1. Scott Darling for Conn Smythe.
Paul Kariya went “off the floor, on the board,” in the 2003 Stanley Cup finals. Darling, the Blackhawks’ third-string goalie for most of the season, went from the minors and into the history books when he made 42 saves, many of them spectacular, after Corey Crawford was pulled during the first intermission of Game 1. Darling, who was in the Predators’ organization last year, allowed his team to weather a first overtime onslaught before Duncan Keith’s game-winner at the 7:49 mark of the second overtime. In the process, Darling set a postseason mark for longest stretch of relief play without allowing a goal (67:44), breaking the old record of 56:00 set by Curtis Joseph of the Flames in a 4–3 win over the Sharks on April 13, 2008.
Darling also became only the second goalie in NHL history to win in his playoff debut while playing more than 60 minutes of shutout hockey. The other: the Red Wings’ Normie Smith, who weathered six OTs in the league’s longest playoff game, a 1–0 win over the Canadiens in March 1936. Not since Ed Belfour in 1990 has Chicago had a rookie goalie win his first postseason outing.
Now the obvious question: Why wouldn’t coach Joel Quenneville go back to him for Game 2? Darling did everything humanly possible to secure the start. But Crawford won the Stanley Cup in 2013, and—before the series—was being heralded as statistically-indistinguishable from Nashville’s Pekka Rinne. Quenneville said during the game that Crawford’s removal was not just meant to spark the team. It was also done out of genuine concern for how poorly his starter had played. The second goal he surrendered was especially egregious, as he languidly turned the puck over behind his cage, allowing Viktor Stalberg to score into an open net.
Ultimately, Quenneville is damned if he does, damned if he doesn’t. If Darling stays in and turns into a pumpkin, Game 1 could be remembered as the moment that the Predators lost the battle but won the war. If Crawford returns and struggles, the Hawks’ bench boss will take a lot of obvious flak for not playing the hot hand. Either way, a Chicago victory in Game 2 would go a long way toward avoiding a full-blown controversy.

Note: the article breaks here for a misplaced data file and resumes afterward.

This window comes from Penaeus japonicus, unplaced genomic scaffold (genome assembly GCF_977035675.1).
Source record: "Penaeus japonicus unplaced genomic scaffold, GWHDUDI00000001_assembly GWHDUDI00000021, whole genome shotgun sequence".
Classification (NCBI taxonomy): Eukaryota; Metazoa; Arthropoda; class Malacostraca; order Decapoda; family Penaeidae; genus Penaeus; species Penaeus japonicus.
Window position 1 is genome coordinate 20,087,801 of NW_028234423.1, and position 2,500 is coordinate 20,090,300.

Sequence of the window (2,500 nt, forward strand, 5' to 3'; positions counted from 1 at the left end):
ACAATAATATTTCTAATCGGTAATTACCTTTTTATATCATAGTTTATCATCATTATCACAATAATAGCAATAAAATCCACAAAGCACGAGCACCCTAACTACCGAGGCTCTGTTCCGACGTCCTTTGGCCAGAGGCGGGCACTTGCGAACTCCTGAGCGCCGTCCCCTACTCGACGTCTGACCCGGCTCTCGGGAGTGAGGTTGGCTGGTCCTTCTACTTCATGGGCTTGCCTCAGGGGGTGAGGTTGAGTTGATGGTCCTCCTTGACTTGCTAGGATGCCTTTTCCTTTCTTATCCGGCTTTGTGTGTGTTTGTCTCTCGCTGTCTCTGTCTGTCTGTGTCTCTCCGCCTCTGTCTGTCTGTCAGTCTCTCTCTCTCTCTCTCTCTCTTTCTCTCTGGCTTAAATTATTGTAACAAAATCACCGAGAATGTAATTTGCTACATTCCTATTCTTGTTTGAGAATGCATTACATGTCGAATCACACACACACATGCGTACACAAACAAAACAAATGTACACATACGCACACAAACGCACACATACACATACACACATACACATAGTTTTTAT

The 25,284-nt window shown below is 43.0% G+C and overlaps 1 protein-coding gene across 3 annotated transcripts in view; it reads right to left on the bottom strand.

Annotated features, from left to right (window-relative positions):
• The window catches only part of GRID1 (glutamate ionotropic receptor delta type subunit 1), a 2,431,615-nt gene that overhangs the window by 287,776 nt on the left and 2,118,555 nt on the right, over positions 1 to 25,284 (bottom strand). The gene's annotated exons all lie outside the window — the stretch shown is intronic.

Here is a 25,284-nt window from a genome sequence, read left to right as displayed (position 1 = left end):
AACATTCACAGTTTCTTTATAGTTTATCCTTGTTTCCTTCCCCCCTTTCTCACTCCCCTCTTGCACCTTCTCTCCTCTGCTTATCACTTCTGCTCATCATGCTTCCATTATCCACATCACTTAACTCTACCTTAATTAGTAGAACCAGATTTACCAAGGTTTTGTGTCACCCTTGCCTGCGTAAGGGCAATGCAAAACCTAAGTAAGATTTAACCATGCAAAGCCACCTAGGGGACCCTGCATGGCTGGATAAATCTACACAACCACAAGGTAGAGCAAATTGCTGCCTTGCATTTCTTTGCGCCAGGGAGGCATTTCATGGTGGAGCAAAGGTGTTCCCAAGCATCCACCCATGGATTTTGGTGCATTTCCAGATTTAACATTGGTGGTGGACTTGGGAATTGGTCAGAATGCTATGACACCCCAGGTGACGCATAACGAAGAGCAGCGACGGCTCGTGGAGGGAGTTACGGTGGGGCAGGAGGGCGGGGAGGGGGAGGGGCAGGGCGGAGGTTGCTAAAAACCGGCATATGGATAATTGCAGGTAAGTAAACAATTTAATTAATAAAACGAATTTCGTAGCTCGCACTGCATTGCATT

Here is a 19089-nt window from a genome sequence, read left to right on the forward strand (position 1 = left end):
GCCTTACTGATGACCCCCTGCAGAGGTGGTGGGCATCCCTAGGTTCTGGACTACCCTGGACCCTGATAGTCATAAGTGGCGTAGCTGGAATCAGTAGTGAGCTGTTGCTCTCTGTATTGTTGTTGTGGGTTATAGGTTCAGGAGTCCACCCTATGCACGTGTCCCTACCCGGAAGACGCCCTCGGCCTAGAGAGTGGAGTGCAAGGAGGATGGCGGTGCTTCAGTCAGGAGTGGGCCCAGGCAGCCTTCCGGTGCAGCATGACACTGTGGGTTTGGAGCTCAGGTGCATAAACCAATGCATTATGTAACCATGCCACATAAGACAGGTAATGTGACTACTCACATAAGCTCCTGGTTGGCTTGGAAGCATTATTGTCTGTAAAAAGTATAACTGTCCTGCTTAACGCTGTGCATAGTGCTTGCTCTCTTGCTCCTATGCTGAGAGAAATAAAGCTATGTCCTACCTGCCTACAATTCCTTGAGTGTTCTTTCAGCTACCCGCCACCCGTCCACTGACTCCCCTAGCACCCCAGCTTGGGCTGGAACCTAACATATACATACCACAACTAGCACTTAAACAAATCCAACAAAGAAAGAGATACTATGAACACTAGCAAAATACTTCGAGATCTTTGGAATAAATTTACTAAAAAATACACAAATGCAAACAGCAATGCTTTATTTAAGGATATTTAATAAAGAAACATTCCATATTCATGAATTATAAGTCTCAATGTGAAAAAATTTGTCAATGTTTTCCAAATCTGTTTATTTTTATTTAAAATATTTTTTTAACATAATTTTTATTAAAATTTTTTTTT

2. Predators must not box themselves in.
Nashville was the fifth-best team in the league this season at staying out of the penalty box, but you wouldn’t have known it in Game 1, during which they allowed two brutal power play goals in the process of blowing a once comfortable three-goal lead. Technically, the penalty minutes for the game were even at 12 a side, but the Predators really put themselves in a hole by taking penalties while ahead and giving the Blackhawks a 5-on-3 opportunity.
Nashville fans groused that the refs were blind and that Chicago was diving—partisans were particularly incensed about Taylor Beck not receiving a penalty shot after being hauled down by Duncan Keith in OT. (I'm not sure it was a penalty.) Still, the Preds’ worst wounds were self-inflicted. Shea Weber gets away with a lot of gratuitous contact, but he got drawn into a retaliatory slash that created the Blackhawks’ game-changing 5-on-3. Nashville won’t survive a special teams battle with Chicago. The Predators need to stay out of the Plexiglas purgatory in Game 2 and beyond.
3. Seth Jones can build on his big playoff debut.
I figure I should write something positive about Nashville. This is just Game 2 of the playoffs after all. And Jones—an X-factor for many pundits before the series—showed a lot of promise. He’s made a habit of performing well on the biggest stages, scoring some exciting overtime and game-winning goals (weirdly enough, often in Canada) early during his young career. When Jones gets going, he’s every bit the unstoppable force that many observers predicted before the 2013 draft. He showed a lot of poise when creating cross-ice rushes on his own, and when trying to improvise scoring chances in OT. His ice time could increase as the series progresses, especially if Cody Franson returns from injury, allowing Ryan Ellis to slot into the third pairing.